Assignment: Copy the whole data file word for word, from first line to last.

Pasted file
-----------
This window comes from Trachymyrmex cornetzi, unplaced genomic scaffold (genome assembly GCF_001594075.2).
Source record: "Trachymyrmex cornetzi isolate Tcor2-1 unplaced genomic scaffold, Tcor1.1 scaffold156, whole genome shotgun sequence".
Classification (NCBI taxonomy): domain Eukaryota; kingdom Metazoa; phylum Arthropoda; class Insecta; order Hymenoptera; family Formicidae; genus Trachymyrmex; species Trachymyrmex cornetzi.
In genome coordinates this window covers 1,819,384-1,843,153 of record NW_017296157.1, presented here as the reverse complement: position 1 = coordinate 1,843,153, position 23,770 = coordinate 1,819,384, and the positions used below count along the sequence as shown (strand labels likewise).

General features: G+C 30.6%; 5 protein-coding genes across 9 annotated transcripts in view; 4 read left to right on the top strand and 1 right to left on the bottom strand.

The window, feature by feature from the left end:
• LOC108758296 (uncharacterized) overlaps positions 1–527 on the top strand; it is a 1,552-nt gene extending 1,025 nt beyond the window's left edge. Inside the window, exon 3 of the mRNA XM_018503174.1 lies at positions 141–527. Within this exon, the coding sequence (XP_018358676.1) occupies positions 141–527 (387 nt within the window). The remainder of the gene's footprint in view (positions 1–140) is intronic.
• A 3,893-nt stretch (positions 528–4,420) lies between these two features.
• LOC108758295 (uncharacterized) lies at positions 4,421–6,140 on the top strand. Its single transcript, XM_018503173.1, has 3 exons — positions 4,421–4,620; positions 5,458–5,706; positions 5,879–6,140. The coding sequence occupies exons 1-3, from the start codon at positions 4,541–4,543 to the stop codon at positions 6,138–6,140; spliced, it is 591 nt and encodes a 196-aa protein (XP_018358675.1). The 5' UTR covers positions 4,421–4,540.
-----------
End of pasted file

This window comes from Trachymyrmex cornetzi, unplaced genomic scaffold (genome assembly GCF_001594075.2).
Source record: "Trachymyrmex cornetzi isolate Tcor2-1 unplaced genomic scaffold, Tcor1.1 scaffold156, whole genome shotgun sequence".
Classification (NCBI taxonomy): domain Eukaryota; kingdom Metazoa; phylum Arthropoda; class Insecta; order Hymenoptera; family Formicidae; genus Trachymyrmex; species Trachymyrmex cornetzi.
In genome coordinates this window covers 1,819,384-1,843,153 of record NW_017296157.1, presented here as the reverse complement: position 1 = coordinate 1,843,153, position 23,770 = coordinate 1,819,384, and the positions used below count along the sequence as shown (strand labels likewise).

General features: G+C 30.6%; 5 protein-coding genes across 9 annotated transcripts in view; 4 read left to right on the top strand and 1 right to left on the bottom strand.

The window, feature by feature from the left end:
• LOC108758296 (uncharacterized) overlaps positions 1–527 on the top strand; it is a 1,552-nt gene extending 1,025 nt beyond the window's left edge. Inside the window, exon 3 of the mRNA XM_018503174.1 lies at positions 141–527. Within this exon, the coding sequence (XP_018358676.1) occupies positions 141–527 (387 nt within the window). The remainder of the gene's footprint in view (positions 1–140) is intronic.
• A 3,893-nt stretch (positions 528–4,420) lies between these two features.
• LOC108758295 (uncharacterized) lies at positions 4,421–6,140 on the top strand. Its single transcript, XM_018503173.1, has 3 exons — positions 4,421–4,620; positions 5,458–5,706; positions 5,879–6,140. The coding sequence occupies exons 1-3, from the start codon at positions 4,541–4,543 to the stop codon at positions 6,138–6,140; spliced, it is 591 nt and encodes a 196-aa protein (XP_018358675.1). The 5' UTR covers positions 4,421–4,540.